His Royal Highness The Duke of Edinburgh died on April 9, 2021, at the age of 99. Here, Country Life takes a look at the extraordinary impact of a man who shaped the nation over the course of nine decades.
In his magisterial 1991 biography of Prince Philip, Tim Heald declared: ‘If there wasn’t a Duke of Edinburgh now, we should have to think seriously about inventing one.’ Heald followed the then 70- year-old Duke for a few days of engagements and found himself flailing in the indefatigable Prince’s wake through a packed diary.
The Duke was so long-lived that few of us remember when the handsome Prince and his young and beautiful Queen blazed across the world stage, but, in recent years, the Netflix series The Crown reminded a global audience of the young couple determined to change the world, even if the show’s soap-opera approach was often rather more fiction than fact.
Heald was allowed unprecedented access for his book and found himself struggling to fit all The Duke’s accomplishments and activities into his book’s pages. It was a routine that had barely reduced by the time Prince Philip retired from public duties in August 2017.
Anyone who still believes that the members of the Royal Family live in pampered idleness would do well to study The Duke’s diary and the sheer number of events packed into a single day, every day, for decade after decade.
They should also speak to all the thousands of people His Highness met over those decades, most of whom would state their pleasure at meeting the avuncular Duke, as well as the many young people who have enjoyed and benefited from the awards scheme he set up.
Over his lifetime of service, he served as a patron of more than 780 organisations — and, for him, that didn’t mean being a remote name on the letterhead. His was a very hands-on, active participation, in many cases lasting for more than 50 years.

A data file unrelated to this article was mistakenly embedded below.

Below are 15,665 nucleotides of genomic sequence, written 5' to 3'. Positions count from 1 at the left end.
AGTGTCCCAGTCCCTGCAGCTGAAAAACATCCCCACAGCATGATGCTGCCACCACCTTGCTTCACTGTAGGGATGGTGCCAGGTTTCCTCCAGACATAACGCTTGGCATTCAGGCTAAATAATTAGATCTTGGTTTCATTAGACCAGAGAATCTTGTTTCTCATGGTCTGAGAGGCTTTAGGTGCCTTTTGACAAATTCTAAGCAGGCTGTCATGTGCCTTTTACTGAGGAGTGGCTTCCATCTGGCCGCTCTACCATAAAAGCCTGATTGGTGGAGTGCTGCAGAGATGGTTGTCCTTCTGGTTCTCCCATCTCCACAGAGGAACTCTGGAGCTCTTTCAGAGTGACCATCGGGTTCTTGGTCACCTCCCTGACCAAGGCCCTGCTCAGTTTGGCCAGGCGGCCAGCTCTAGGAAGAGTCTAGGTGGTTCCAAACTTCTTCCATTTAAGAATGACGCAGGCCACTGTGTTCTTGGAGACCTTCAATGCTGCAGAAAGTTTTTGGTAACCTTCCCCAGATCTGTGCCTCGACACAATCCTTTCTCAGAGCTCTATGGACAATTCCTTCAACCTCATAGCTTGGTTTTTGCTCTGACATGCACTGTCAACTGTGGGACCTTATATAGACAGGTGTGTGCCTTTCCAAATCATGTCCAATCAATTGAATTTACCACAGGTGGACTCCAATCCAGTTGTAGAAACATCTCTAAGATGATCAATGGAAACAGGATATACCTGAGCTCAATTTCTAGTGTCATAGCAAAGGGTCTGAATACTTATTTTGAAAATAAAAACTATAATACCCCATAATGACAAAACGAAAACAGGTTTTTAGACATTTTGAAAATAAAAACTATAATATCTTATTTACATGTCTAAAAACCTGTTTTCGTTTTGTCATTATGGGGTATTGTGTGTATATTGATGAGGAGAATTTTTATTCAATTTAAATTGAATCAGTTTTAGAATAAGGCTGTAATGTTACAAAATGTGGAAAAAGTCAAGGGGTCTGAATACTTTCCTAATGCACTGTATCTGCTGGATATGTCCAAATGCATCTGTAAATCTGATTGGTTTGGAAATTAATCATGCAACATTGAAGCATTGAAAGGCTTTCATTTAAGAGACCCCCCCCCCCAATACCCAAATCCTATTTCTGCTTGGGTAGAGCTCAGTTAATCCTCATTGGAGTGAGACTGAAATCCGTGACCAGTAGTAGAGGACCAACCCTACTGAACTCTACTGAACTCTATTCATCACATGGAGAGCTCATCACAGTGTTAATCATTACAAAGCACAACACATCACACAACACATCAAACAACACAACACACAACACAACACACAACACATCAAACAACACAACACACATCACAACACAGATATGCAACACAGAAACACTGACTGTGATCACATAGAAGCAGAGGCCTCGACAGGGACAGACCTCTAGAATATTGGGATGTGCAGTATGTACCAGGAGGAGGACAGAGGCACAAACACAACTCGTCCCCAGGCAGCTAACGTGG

The organisations involved reflect his wide-ranging interests, from conservation and engineering to school playing fields. If that wasn’t enough, he was also keen to promote discussions between races and faiths, organising conferences to facilitate such dialogues, even if the public at large was unaware of them.
Ever wary of empty fame, he knew the public could devour you as quickly as they could adore you:
‘In the first years of The Queen’s reign, the level of adulation you wouldn’t believe it… It could have been corroding. It would have been very easy to play to the gallery, but I took a conscious decision not to do that. Safer not to be too popular. You can’t fall too far.’
He may not have always been appreciated, but his achievements will speak for him for many years to come.
To celebrate his contribution to public life, we’ve collected some of Prince Philip’s most memorable pictures over the years.
The Duke of Edinburgh accompanies HRH The Queen during her coronation in 1953
The Queen and Duke of Edinburgh during a state visit to New Zealand and Australia in 1954
Prince Philip pictured smiling on his 70th birthday, back in 1991
The Duke of Edinburgh was highly amused by students in Melbourne rolling out their version of a red carpet during a state visit to New Zealand and Australia in 1954
Prince Philip, Duke of Edinburgh, with Mrs Hector Barrantes on the occasion of the wedding between Prince Andrew and Sarah Ferguson.
The Queen and Duke of Edinburgh pictured in an informal moment in 1972 on the occasion of their silver wedding anniversary. Picture: Country Life, 16 November 1972
The Queen and Duke of Edinburgh pictured in 1997 on the occasion of their golden wedding anniversary
Prince Philip pictured during a visit to Country Life magazine's offices in 1978.
The Duke of Edinburgh never missed a chance to say hello to anyone!